BS 161 Biology Worksheet

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BS 161 Biology Worksheet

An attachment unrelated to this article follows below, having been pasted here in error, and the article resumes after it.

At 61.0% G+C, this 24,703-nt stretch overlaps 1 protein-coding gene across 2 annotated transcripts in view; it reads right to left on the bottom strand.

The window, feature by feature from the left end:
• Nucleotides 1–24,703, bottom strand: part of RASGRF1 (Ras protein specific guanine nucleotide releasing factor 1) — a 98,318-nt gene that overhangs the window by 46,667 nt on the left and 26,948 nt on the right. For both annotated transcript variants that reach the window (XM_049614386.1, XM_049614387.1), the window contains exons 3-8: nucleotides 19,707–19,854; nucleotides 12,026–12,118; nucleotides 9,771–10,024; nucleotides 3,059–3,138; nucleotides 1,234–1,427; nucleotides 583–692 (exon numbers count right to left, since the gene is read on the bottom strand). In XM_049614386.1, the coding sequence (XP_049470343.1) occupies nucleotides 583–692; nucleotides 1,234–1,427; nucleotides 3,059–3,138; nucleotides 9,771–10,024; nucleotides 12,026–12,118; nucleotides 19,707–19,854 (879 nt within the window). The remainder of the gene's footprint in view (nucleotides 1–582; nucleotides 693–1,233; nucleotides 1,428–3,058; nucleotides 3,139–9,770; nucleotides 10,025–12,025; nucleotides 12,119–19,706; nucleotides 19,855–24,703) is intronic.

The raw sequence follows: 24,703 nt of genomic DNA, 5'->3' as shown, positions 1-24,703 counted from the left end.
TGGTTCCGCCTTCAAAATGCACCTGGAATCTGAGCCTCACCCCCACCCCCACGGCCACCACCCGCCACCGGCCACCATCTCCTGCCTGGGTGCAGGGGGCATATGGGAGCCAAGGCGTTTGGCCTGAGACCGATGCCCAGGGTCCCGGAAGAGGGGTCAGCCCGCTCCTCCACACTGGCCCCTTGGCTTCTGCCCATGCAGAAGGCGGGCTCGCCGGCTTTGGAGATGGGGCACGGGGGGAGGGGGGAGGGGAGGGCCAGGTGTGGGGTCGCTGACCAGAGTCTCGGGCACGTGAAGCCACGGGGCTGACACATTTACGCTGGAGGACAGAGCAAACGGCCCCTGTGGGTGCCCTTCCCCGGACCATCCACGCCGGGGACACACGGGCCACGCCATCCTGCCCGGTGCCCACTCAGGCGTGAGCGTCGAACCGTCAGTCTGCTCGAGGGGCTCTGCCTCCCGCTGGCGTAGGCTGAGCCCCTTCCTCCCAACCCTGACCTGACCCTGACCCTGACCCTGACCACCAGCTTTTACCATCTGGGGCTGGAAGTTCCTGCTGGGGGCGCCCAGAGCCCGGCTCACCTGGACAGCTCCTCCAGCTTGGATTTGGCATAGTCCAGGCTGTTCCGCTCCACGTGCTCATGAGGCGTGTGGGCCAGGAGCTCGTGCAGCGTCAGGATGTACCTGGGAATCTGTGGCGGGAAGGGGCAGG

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Warming Up to Brown Fat Scientists know how to turn on these fat-combusting cells. Can these energy burners be used to combat obesity? Kerry Grens Oct 8, 2015 Brown fat—the form of adipose tissue that burns, rather than stores, energy—was only recently discovered to exist in adult humans. For decades, researchers knew it was present in rodents, whose brown fat reserves are quite large. But it wasn’t until the advent of PET-CT scans that allowed scientists to finally image brown fat in people, about six years Arrows indicate where most brown fat is found in the ago. human body.WIKIPEDIA, HGG6996 “If we are honest, we still don’t know what the function is of the brown fat, especially in humans,” says Patrick Schrauwen, who, along with his colleagues at Maastricht University in the Netherlands, was one of the first researchers to identify brown fat in adult humans. But scientists do know what the tissue is capable of: chewing up calories. This property has made brown fat a tantalizing target for obesity therapies. The question is, Schrauwen adds, “how do we activate it?” Chill out In animals, researchers had found years ago that cold fires up brown fat, likely to regulate body temperature. So in Schrauwen’s early experiments to look for brown fat in humans, he asked a group of young, male volunteers to sit in a cold room (16° C) for two hours. In this condition, brown fat would light up in the scans, but at room temperature, it was not visible. The results demonstrated that it was possible to manipulate brown fat via cold exposure, but would it be enough to produce any benefits? In 2013, Masayuki Saito of Tenshi College in Japan and his colleagues put cold to the test. The team had a small group of volunteers sit in a cold room (19° C) for two hours each day for six weeks. Not only did PET-CT scans show increased brown fat activity, but the study participants’ body fat mass also dropped by a few percent, while control volunteers showed no such changes. Although cold may be a powerful stimulant for brown fat, “it’s not so feasible,” says Schrauwen. “People are not going to sit for two to three hours per day in a cold room. They don’t have time.” One company is developing cooling clothing people could wear to stimulate their brown fat, but even then, researchers say the key to flipping the switch on brown fat is feeling the chill. “It is extremely uncomfortable,” says Harvard Medical School’s Bruce Spiegelman. “So compliance is an issue.” What scientists like Spiegelman really want to develop is a brown fat medicine. Turn on The beleaguered quest for a fat-burning pill has spanned decades, with few successes and a handful of huge flops (think: methamphetamine given to postpartum women in the 1940s, and fen-phen’s ban in the 1990s after its potentially fatal side effects were exposed). But no drug-development attempts to date have specifically targeted brown fat, leaving room in the imagination for a safe, effective, and long-lasting weight loss medication. There are a number of ways of turn on brown fat by ramping up any of the various players involved in the cells’ activity. For instance, through the binding of a receptor called TGR5, bile acids induce brown fat cells to burn calories. Earlier this year, Schrauwen showed that giving women a pill containing the bile acid chenodeoxycholic acid for two days did indeed up their energy expenditure and brown fat activity. “The results were not spectacularly high,” he says. “They were quite small effects. But if the pharmaceutical industry would design more specific TGR5 agonists, this might be the way to go.” Another target is UCP1, or mitochondrial uncoupling protein 1, which causes brown fat cells to produce energy via heat rather than ATP. Wanzhu Jin at the Institute of Zoology at the Chinese Academy of Sciences in Beijing is screening chemicals in mouse models of obesity in search of those that turn on UCP1. He has been dosing himself with one such promising compound, used in traditional Chinese medicine, for months. So far he hasn’t observed any side effects, but he hasn’t witnessed any weight loss either. Rather than breaking new ground with novel compounds, some researchers are repurposing old drugs known to stimulate players on the brown fat activation path, with an eye toward honing their specificity. Patrick Rensen at Leiden University Medical Center in the Netherlands, for instance, is reviving interest in a weight-loss drug called rimonabant that had already been on the market, but was pulled for psychiatric side effects. Rimonabant is known to effect weight loss by binding a cannabinoid receptor, but the mechanism wasn’t entirely unclear. Rensen and his colleagues last year showed that the drug works by increasing noradrenergic signaling in brown fat when the cannabinoid receptor is turned off. If it were possible to develop a form of rimonabant that couldn’t cross the blood-brain barrier, he says, such a drug might be promising. Also on the drug-repurposing hunt is Aaron Cypess of the National Institute of Diabetes and Digestive and Kidney Diseases. He’s studying β3-adrenergic receptor agonists—drugs known to both turn on brown fat and encourage white fat to release fat into the blood. In the 1980s and ’90s, such drugs had been tested for weight loss in clinical trials, but they didn’t effect significant results, and fell out of favor. But that was before it was recognized that they were acting upon brown fat, says Cypess. “People say, ‘This will never work as an obesity treatment.’ My answer is, ‘We haven’t really seen what this tissue can do, because we haven’t tested in remotely analogous conditions to what we test in our mice.’” Cypess is now experimenting with a β3-adrenergic receptor agonist, mirabegron, which is approved to treat overactive bladder. In January, his team showed that a single, large dose of the drug activated brown fat in adults. The next question is whether chronic activation can produce lasting metabolic or weight benefits. Spiegelman, who is pursuing a number of different brown fat-activating compounds, says drugs that both turn on existing cells’ activities and recruit new brown fat cells will be the most effective. “A number of polypeptide small molecules play some role in the browning/beiging response in vivo,” he says. “Which of these are going to be robust enough to be effective in humans is something we don’t know at this point.” Fat transplant One of the challenges of activating brown fat in people is that adult humans have so little of it to begin with—just a few hundred grams, estimates Rensen. And among overweight and obese individuals, that amount tends to be even smaller. But what if we could boost that volume? Jin has had success transferring brown fat from one animal to another. The recipient mice ended up with better insulin sensitivity, resistance to obesity, and, in the case of already overweight animals, signs of obesity reversal. But he says such an approach would not work in humans. For one, people don’t have the large brown fat depot that mice do. Spiegelman says a transplant would require so much volume that it’d essentially be a surgical procedure. (If a person is willing to undergo surgery for weight loss, he says, she might as well get bariatric.) Rensen, too, has tried implanting brown fat into mice, but without success. He says the trouble is that brown fat is innervated with noradrenergic neurons, and without the nerve cells present among the donor brown fat cells, they turn into white fat. Still, he says, there’s a chance it still might work. “As long as it is not proven it doesn’t work, it’s still promising.” A Massachusetts-based biotech called Energesis Pharmaceuticals is working on a different solution to boosting brown fat. It’s developing a procedure to take a bit of fat precursor cells from a person, grow them in the lab, add a compound to differentiate the cells into brown fat, and reinfuse them back into the patient. “We have very good results in mice,” says Olivier Boss, the firm’s chief scientific officer. Energesis estimates it may be able to test the procedure in humans in 18 months. In the meantime, the company is also screening compounds that activate existing brown fat. In either case, says Boss, metabolic benefits are likely to show up first before any substantial weight loss. “My expectation is that it will be sufficient for a lot of patients [to lose weight]. But it’s going to take time.” Market potential Time is something investors don’t always have, creating a challenge for those wishing to develop a brown fat drug that could treat obesity. Spiegelman founded a company called Ember Therapeutics several years ago, but despite preclinical success with several compounds, he says, its primary investor pulled out and shuttered the company. “We were making good progress, but we weren’t making it fast enough,” he says. “I still believe in” a brown fat therapy. Spiegelman says he’s in discussions with another investor to continue his work on developing a brown fat drug for diabetes and weight loss. Like Boss, however, he acknowledges that obesity may be a tougher nut to crack. “I’m much more optimistic about activation of brown fat for diabetes and fatty liver disease. Whether we can achieve enough weight loss as a monotherapy, that’s a high bar,” Spiegelman says. Studies on activating brown fat in humans are still so new that there aren’t enough data to say one way or another if it’s feasible to stimulate weight loss by turning the cells on. Cypess envisions a therapy that would complement existing strategies, namely, exercise and limiting energy intake. “You’re not going to have a diet-in-a-pill,” he says. But he remains optimistic about the promise of brown fat. “We really haven’t pushed the capacity of brown fat in humans yet.” https://www.the-scientist.com © 1986–2022 THE SCIENTIST. ALL RIGHTS RESERVED. #3 x #1 IMS Mitochondrial Inner Membrane x Electron Transport Chain Matrix ½ O2 H2O x x x x x Energy Transfer Carbon Flow A person loses weight when the carbon atoms from fatty acids: #2 x x Muscle Contraction x Beta-Oxidation ½ O2 H2O x x Citric Acid Cycle Fatty Acids Electron Transport Chain ATP Synthase High levels of ATP cause high levels of O2 because: #4 ATP levels are low when UCP1 is active because: Low levels of ATP cause low levels of O2 because: The low levels of O2 cause low levels of NADH because: The high levels of O2 cause high levels of NADH because: The low levels of NADH cause low levels of fatty acids because: The high levels of NADH cause high levels of fatty acids because: This relates to weight loss because: ATP Synthase BS161 – D2L homework week #4 Due 6/11/2022 by 11:59pm Modeling Energy Transfer and Uncoupling Instructions Model Development In this activity you will be developing a scientific model. This model must fit on the template provided. When finished, take a picture of your model and upload your picture to the D2L homework week #3 dropbox. You should use your notes from previous activities, the textbook, the pre-class activity, and the article “Warming Up to Brown Fat” to develop a model explaining why conditions that uncouple electron transport and ATP synthesis in mitochondria of brown fat cause increased body temperature and reduce body fat mass. 1. The model in box 1 on the template represents fatty acid catabolism in muscles that are contracting. • Solid arrows represent the flow of carbon • Open arrows represent energy transfers. Use figures 7.8, 7.10, and 7.18 in the textbook as guidance. Add names of molecules to the boxes marked with an “x”, identifying only key inputs and outputs of the process. Table 1. Relative consumption of key molecules under different conditions. Process Resting muscles / Molecule consumption Contracting Muscles Activated Brown Fat Inactive Brown Fat O2 high low high NADH high low high Fatty Acid high low high Complete the sentence in the bottom of box 1 to explain how a person loses weight during exercise. 2. Table 1 above gives the relative consumption of key molecules from the model in box 1 in different tissues and under different conditions. If a molecule is being consumed, the levels of that molecule will decrease unless more is made. Use what you know about these inputs in how electron transport / oxidative phosphorylation works and feedback mechanisms in cellular respiration, to explain how ATP and NADH are affected in each case. For example, in contracting muscles… • ATP is hydrolyzed for muscle movements. ATP consumed during muscle contraction is replaced by the ATP produced by ATP synthase. Because ATP synthase depends on the proton gradient, the proton pumps must maintain the proton gradient by pumping protons into the intermembrane space. In order for the proton pumps to function, electrons must move through the electron transport chain. • O2 consumption is high because O2 is being reduced to H2O as it accepts electrons from the electron transport chain. • NADH consumption is high because NADH is being oxidized to provide high-energy electrons to the electron transport chain. • Fatty acid consumption is high because fatty acids are oxidized to produce NADH. Reduction of NAD+ is coupled to the oxidation of fatty acids. • Thus, you “burn” fatty acids as a result of exercise. • Feedback: because high levels of NAD+ have positive feedback on reactions of cellular respiration, more exercise leads to greater consumption of fatty acids. Write an explanation in box 2 for how and why consumption of O2, NADH, and fatty acids is regulated in inactive brown fat as seen in Table 1. Note that inactive brown fat or resting muscles do not consume as much ATP. Review Fig 7.19: Do high levels of ATP speed up or slow down reactions in cellular respiration? 1 BS161 – D2L homework week #4 Due 6/11/2022 by 11:59pm In the mitochondria, if ATP is in high concentrations, protons stop flowing through ATP synthase, and the proton gradient becomes so large that electrons can no longer flow through the electron transport chain. Use this information, the model in box 1, and ideas from feedback inhibition in your explanation. 3. The article “Warming Up to Brown Fat” (Grens, Kerry. “Warming Up to Brown Fat”. The Scientist. LabX Media Group. October 8, 2015. Web. February 9, 2016. https://www.the-scientist.com/news-opinion/warming-up-to-brown-fat34696) describes an unusual protein found only in brown fat called uncoupling protein 1 (UCP1). This protein is a channel in the inner mitochondrial membrane that allows protons to pass through the membrane by facilitated diffusion. Paradoxically, though consumption of O2, NADH, and fatty acids is high in active brown fat, ATP production is low. In box 3, • • • Fill in the boxes marked with an “x” Add arrows and a labeled shape to the diagram to demonstrate the role of UCP1 in brown fat mitochondria Illustrate how the presence of UCP1 affects ATP synthase and levels of ATP 4. The article also discusses the possibilities of activating UCP1 in brown fat as a method of weight loss. In box 4, explain • Why ATP levels are low in activated brown fat • how and why this causes high consumption of NADH, O2 and fatty acids seen in Table 1 o Note: cells require ATP to survive and will therefore try to maintain a certain level of ATP • Why this results in weight loss, including how the mass that is lost from the body during weight loss leaves the body 2 BS 161 – Cells & Molecules Dr. Stephanie S. Pandolfi Lecture #15 Cellular respiration Aerobic respiration, anaerobic respiration, and fermentation 1 Cellular respiration Series of exergonic reactions that  Are oxidations  Are also dehydrogenations  Lost electrons are accompanied by hydrogen ions (protons) Therefore, what is actually lost is a hydrogen atom (1 electron, 1 proton) 2 Cellular respiration Cells harvest energy by breaking bonds and shifting electrons from one molecule to another  Aerobic respiration – consumes organic molecules and O2 and yields ATP  Final electron acceptor = O2  Anaerobic respiration – similar to aerobic respiration  Final electron acceptor is inorganic molecule other than O2  Fermentation – partial degradation of sugars  No O2 3 Cellular respiration Glucose = fuel Many steps 1 glucose may = 32 ATP! Hydrogen transfer Redox reaction  Glucose is oxidized  Oxygen is reduced 4 ATP production The goal of cellular respiration is to produce ATP  Energy is released from oxidation reactions in the form of electrons  Electrons are shuttled by electron carriers (e.g. NAD+) to an electron transport chain  Electron energy is converted to ATP 5 How cells make ATP Cells catabolize organic molecules and produce ATP in two ways:  Substrate-level phosphorylation  Aerobic respiration 6 4 stages of cellular respiration Glycolysis  Glucose  2 pyruvate  2 ATP  2 NADH Pyruvate oxidation  2 NADH citric acid cycle  2 ATP  6 NADH  2 FADH2 Electron transport chain 7 Stage 1: glycolysis Enzymes found in cytosol Energy investment reactions Enzyme 2 molecules of ATP invested  Glucose is phosphorylated twice  Energy payoff reactions One 6-carbon glucose broken into two 3-carbon sugar molecules  3-carbon sugars  pyruvate  4 ATP molecules produced directly (2 net ATP)  Electrons transferred to 2 NADH  2 pyruvate Glucose 8 Transporting electrons Electron path from glucose to oxygen Electron acceptors  Nicotinamide adenine dinucleotide = NAD+  NAD+ + 2H+ + 2e-  NADH + H+  Flavin adenine dinucleotide = FAD  FAD + 2H+ + 2e-  FADH2 Electron transport chain  Stepwise transfer of electrons from one protein to another  Releases small amounts of energy with each transfer 9 Recycling NADH As long as food molecules are available to be converted into glucose, a cell can produce ATP  Continual ATP production results in accumulation of NADH and NAD+ depletion  NADH must be recycled into NAD+  With oxygen • Aerobic respiration  Without oxygen • Anaerobic respiration • Fermentation 10 Pyruvate oxidation For each pyruvate molecule  NAD+ reduced to NADH  Pyruvate converted to acetic acid  Acetyl Coenzyme A (Acetyl CoA) CoA 2 1 3 Acetic acid Pyruvic acid CO2 Acetyl-CoA (acetyl-coenzyme A) Coenzyme A 11 Running totals so far… Glycolysis Pyruvate oxidation Net ATP 2 0 NADH 2 2 FADH2 0 0 CO2 0 2 Citric acid Electron cycle transport TOTAL 12 Stage 3: citric acid cycle Occurs in the mitochondria Each acetyl CoA bonds to a 4C “acceptor” molecule to form a 6-C product 6-C molecule is  Oxidized   NADH CO2 5-C molecule is oxidized & decarboxylated again  Acetic acid ADP 2 CO2 citric acid Cycle Decarboxylated  Output Input 3 NAD+ FAD NADH & CO2 Some energy used to transfer a phosphate group to an ADP molecule to form ATP directly 4-C molecule is oxidized   NADH FADH2 4-C molecule is recycled 13 Running totals so far… Glycolysis Pyruvate oxidation Citric acid Electron cycle transport TOTAL Net ATP 2 0 2 NADH 2 2 6 — 10 FADH2 0 0 2 — 2 CO2 0 2 4 — 6 14 Harvesting energy Series of redox reactions  Release energy  Repositioning electrons closer to oxygen atoms 15 Stage 4: electron transport chain NADH & FADH2 transport electrons from food to transport chains ETCs use this energy to pump H+ ions across mitochondrial membrane O2 pulls those electrons down the chain, causing release of H+ ions H+ ions flow into ATP synthase  Chemiosmosis Each pair of electrons brought by NADH  ~2.5 ATP Each pair of electrons brought by FADH2  ~1.5 ATP 16 Chemiosmosis Most cellular ATP produced by ATP synthase enzyme  Inner mitochondrial membrane  Adds phosphate group to ADP Protons move along concentration gradient through enzyme channel  Energy rotates rotor of enzyme  Mechanical energy  chemical energy (ATP) 17 Cellular respiration energy yield Theoretical energy yields  36 ATP per glucose Actual energy yield  30 ATP per glucose  Reduced yield is due to  “Leaky” inner membrane  Use of the proton gradient for purposes other than ATP synthesis 18 19 Totals Glycolysis Pyruvate oxidation Citric acid Electron cycle transport TOTAL Net ATP 2 0 2 ~28 ~32 NADH 2 2 6 — 10 FADH2 0 0 2 — 2 CO2 0 2 4 — 6 20 Catabolism of proteins and fats Proteins  Broken into amino acids  Deamination  Removing amino group (functional group) from amino acids  Remaining carbon chain enters glycolysis or citric acid cycle  Energy is harvested through electron extraction Fats  Beta (b) oxidation  Triglycerides broken into glycerol + 3 fatty acids  Acetyl groups removed from each fatty acid tail  Acetyl group  acetic acid  acetyl CoA  The respiration of a 6-carbon fatty acid yields 20% more energy than glucose 21 Fermentation Anaerobic respiration  Glycolysis only Hydrogen atoms donated to organic molecules = fermentation  Regenerates NAD+ from NADH Types of fermentation  Bacterial  Ethanol  Lactic acid 22 Ethanol fermentation Yeast cells CO2 removed from pyruvate  Forms acetaldehyde  CO2 is the component of yeast that causes bread to rise H+ transferred from NADH to acetaldehyde  Produces NAD+ and ethanol  Source of ethanol in wine and beer 23 Lactic acid fermentation Animal cells (muscle) H+ transferred from NADH to pyruvate  Produces NAD+ and lactic acid Glycolysis can continue in the presence of glucose Lactic acid can build up and lower blood pH  Denaturation of muscle proteins 24 BS 161 – Cells & Molecules Dr. Stephanie S. Pandolfi Lecture #16 Photosynthesis 1 The basics of photosynthesis Almost all plants are photosynthetic autotrophs (producers), as are some bacteria and protists  They generate their own organic matter through photosynthesis  Atmospheric oxygen due to photosynthesis (a) Mosses, ferns, and flowering plants (c) Euglena (d) Cyanobacteria (b) Kelp 2 Photosynthesis overview Energy of most living cells comes from the sun  Captured by plants, algae, or bacteria  Photosynthesis 2 types of reactions  Light-dependent reactions (the photo part)  Capture energy from sunlight  Use energy to produce ATP and reduce NADP+ to NADPH  Calvin cycle (the synthesis part)  Carbon fixation reactions  Use ATP & NADPH to make organic molecules from CO2 3 Formula for photosynthesis 6CO2 + 12H2O + light  C6H12O6 + 6H2O + 6O2 Water is oxidized and CO2 is reduced Tracking atoms through photosynthesis Reactants: Products: 6 CO2 C6H12O6 12 H2O 6 H2O 6 O2 Leaf anatomy overview Cuticle Epidermis Veins  H20 Stomata  CO2 Mesophyll  Chloroplasts 5 Chloroplasts Stroma  CO2 reduction Grana Thylakoids  Thylakoid space  Thylakoid membrane  Chlorophyll  Solar energy absorption  Photosystems  Enzymes & machinery  ATP manufacture 6 Light and reducing power Light-dependent reactions  Split H2O  Release O2  Solar energy captured  Light energy used to Reduce NADP+  NADPH  Generate ATP from ADP through photophosphorylation   NADPH & ATP used in Calvin cycle Carbon fixation reactions  CO2 converted into organic matter  Different plants perform carbon fixation differently  C3  C4  CAM 7 H2O Light NADP+ ADP P Light Reactions Chloroplast i H2O Light NADP+ ADP P i Light Reactions ATP NADPH Chloroplast O2 CO2 H2O Light NADP+ ADP P i Light Reactions ATP NADPH Chloroplast O2 Calvin Cycle CO2 H2O Light NADP+ ADP P i Light Reactions Calvin Cycle ATP NADPH Chloroplast O2 [G3P] (sugar) Light biophysics Light waves in photons  Energy content inversely proportional to wavelength  Gamma rays = shortest wavelength = highest energy  Radio waves = longest wavelength = lowest energy Ultraviolet light  Higher energy than visible light  Can disrupt DNA Visible light  Photon absorption depends on  Wavelength  Chemistry of molecule it hits  Each molecule has characteristic absorption spectrum Photoelectric effect 12 Pigments Molecules that absorb visible light  Carotenoids  Absorb violet, blue, green Light Reflected light  Reflect yellow, orange, red  Chlorophyll  Absorb violet, blue, yellow, orange, and red  Reflect green  Chlorophyll a – main pigment  Chlorophyll b – accessory pigment Absorbed light Transmitted light Chloroplast 13 Photosystems Photosystem STROMA Light-harvesting Reaction-center complex complexes Primary electron acceptor Photon Consist of  Light-harvesting complex  Hundreds of accessory  Reaction center complex  One or more chlorophyll a molecules Energy of electrons is transferred through the light-harvesting complex to the reaction center complex Thylakoid membrane pigment molecules e– Transfer of energy Special pair of chlorophyll a molecules Pigment molecules THYLAKOID SPACE (INTERIOR OF THYLAKOID) 14 Photosystem organization At the reaction center complex, the energy from the light-harvesting complex is transferred to chlorophyll a  Excites chlorophyll electron  Excited electron transferred from chlorophyll a to electron acceptor  Water donates an electron to chlorophyll a to replace the excited electron 15 Light-dependent reactions Primary photoevent  Pigment captures photon  Pigment electron gets excited Charge separation  Energy transferred to reaction center complex  Energized electron  acceptor molecule Electron transport Redox reactions  NADP+ reduced   Pump H+ ions across membrane  Concentration gradient Chemiosmosis  H+ move back through ATP synthase  ATP is produced 16 Bacterial photosystem Single photosystem Photon is absorbed Electron moves along electron transport chain  Electron joins proton  hydrogen Electron is recycled to chlorophyll Cyclic photophosphorylation  Electron path is circular 17 Plant photosystems Two photosystems (I and II) Photosystem II (PSII)  Best at absorbing a wavelength of 680nm  The reaction-center chlorophyll a of PS II is called P680 Photosystem I (PSI)  Best at absorbing a wavelength of 700nm  The reaction-center chlorophyll a of PS I is called P700 18 Photosystem II Light-harvesting complex chlorophyll absorbs photon  Energy is passed among pigment molecules until it excites P680 P680 transfers high-energy electron to primary electron acceptor thus beginning an electron transport chain  H+ pumped across membrane  ATP produced through chemiosmosis  Electron eventually transferred to photosystem I reaction center complex P680 electron replaced by the splitting of water  Produces O2 19 Photosystem I Light-harvesting complex chlorophyll absorbs another photon  Energy is passed among pigment molecules until it excites P700 P700 transfers high-energy electron to primary electron acceptor thus beginning another electron transport chain  Final electron acceptor is NADP+  NADP+ reduced to NADPH Noncyclic photophosphorylation 20 e– ATP e– e– NADPH e– e– e– Mill makes ATP e– Photosystem II Photosystem I Comparing chemiosmosis Chloroplasts and mitochondria generate ATP by chemiosmosis, but use different sources of energy  Mitochondria transfer chemical energy from food to ATP  Chloroplasts transform light energy into the chemical energy of ATP Spatial organization of chemiosmosis differs between chloroplasts and mitochondria but also shows similarities  In mitochondria, protons are pumped to the intermembrane space and drive ATP synthesis as they diffuse back into the mitochondrial matrix  In chloroplasts, protons are pumped into the thylakoid space and drive ATP synthesis as they diffuse back into the stroma Mitochondrion Chloroplast MITOCHONDRION STRUCTURE CHLOROPLAST STRUCTURE H+ Intermembrane space Inner membrane Diffusion Electron transport chain Thylakoid space Thylakoid membrane ATP synthase Key Higher [H+] Lower [H+] Stroma Matrix ADP + P i H+ ATP Calvin cycle overview Occurs in the stroma Carbon enters the cycle as CO2 and leaves as a sugar named glyceraldehyde-3-phospate (G3P) For net synthesis of 1 G3P, the cycle must take place three times, fixing 3 molecules of CO2  2 G3P molecules required to make 1 glucose molecule The Calvin cycle has three phases:  Carbon fixation (catalyzed by RuBisCO)  Reduction  Regeneration of the CO2 acceptor (RuBP) Calvin cycle – carbon fixation Carboxylation  3 CO2 molecules enter the Calvin cycle separately  Each binds to RuBP (ribulose 1, 5-bisphosphate)  Uses the enzyme RuBisCO – ribulose bisphosphate carboxylase / oxygenase Resulting 6-C molecules each split into two 3-C molecules Input 3 (Entering one CO2 at a time) Phase 1: Carbon fixation Rubisco 3 P Short-lived intermediate P 3P Ribulose bisphosphate (RuBP) P 6 P 3-Phosphoglycerate 25 Calvin cycle – reduction Each 3-C molecule is phosphorylated by 2 ATP molecules Each 3-C molecule is reduced by 2 NADPH molecules Calvin Cycle  NADPH oxidized back to NADP+ 6 ATP 6 ADP 6 P P 1,3-Bisphosphoglycerate 6 NADPH 6 NADP+ 6 Pi Resulting molecule is G3P 6 P Glyceraldehyde-3-phosphate (G3P)  6 G3Ps produced for every 3 CO2  Only 1 leaves Calvin cycle 1 Output P G3P (a sugar) Glucose and other organic compounds Phase 2: Reduction 26 Calvin cycle – regeneration 6 G3Ps produced 1 leaves Calvin Cycle to make glucose and other organic compounds Other 5 are recycled 3P P Ribulose bisphosphate (RuBP) 3 ADP  Phosphorylated by 3 ATP  Final result = RuBP 3 Calvin Cycle ATP Phase 3: Regeneration of the CO2 acceptor 5 (RuBP) P G3P 6 P Glyceraldehyde-3-phosphate (G3P) Output 1 G3P (a sugar) P Glucose and other organic compounds Alternative mechanisms of carbon fixation Dehydration is a problem for plants, sometimes requiring trade-offs with other metabolic processes, especially photosynthesis On hot, dry days, plants close stomata, which conserves H2O but also limits photosynthesis The closing of stomata reduces access to CO2 and causes O2 to build up These conditions favor a seemingly wasteful process called photorespiration Photorespiration In most plants (C3 plants), initial fixation of CO2, via rubisco, forms a three-carbon compound In photorespiration, rubisco adds O2 instead of CO2 in the Calvin cycle Photorespiration consumes O2 and organic fuel and releases CO2 without producing ATP or sugar In many plants, photorespiration is a problem because on a hot, dry day it can drain as much as 50% of the carbon fixed by the Calvin cycle Photorespiration RuBisCO also catalyzes RuBP oxidation  Results in CO2 release  Decreased yields of photosynthesis  Photosynthesis > photorespiration In hotter climates  Stomata closed to conserve H2O  CO2 cannot enter leaf  Photorespiration > photosynthesis C3 plants 30 C4 Plants C4 plants minimize the cost of photorespiration by incorporating CO2 into four-carbon compounds in mesophyll cells This step requires the enzyme PEP carboxylase PEP carboxylase has a higher affinity for CO2 than rubisco does; it can fix CO2 even when CO2 concentrations are low These four-carbon compounds are exported to bundle-sheath cells, where they release CO2 that is then used in the Calvin cycle C4 leaf anatomy Mesophyll cell Mesophyll cell Photosynthetic cells of C4 plant leaf The C4 pathway CO2 PEP carboxylase Bundlesheath cell PEP (3C) Oxaloacetate (4C) Vein (vascular tissue) ADP Malate (4C) Stoma Bundlesheath cell ATP Pyruvate (3C) CO2 Calvin Cycle Sugar Vascular tissue CAM Plants Some plants, including succulents, use crassulacean acid metabolism (CAM) to fix carbon CAM plants open their stomata at night, incorporating CO2 into organic acids Stomata close during the day, and CO2 is released from organic acids and used in the Calvin cycle Sugarcane C4 Mesophyll cell Bundlesheath cell Organic acid Pineapple CO2 CO2 1 CO2 incorporated into four-carbon organic acids (carbon fixation) CO2 Calvin Cycle CAM Night Organic acid CO2 2 Organic acids release CO2 to Calvin cycle Day Calvin Cycle Sugar Sugar (a) Spatial separation of steps (b) Temporal separation of steps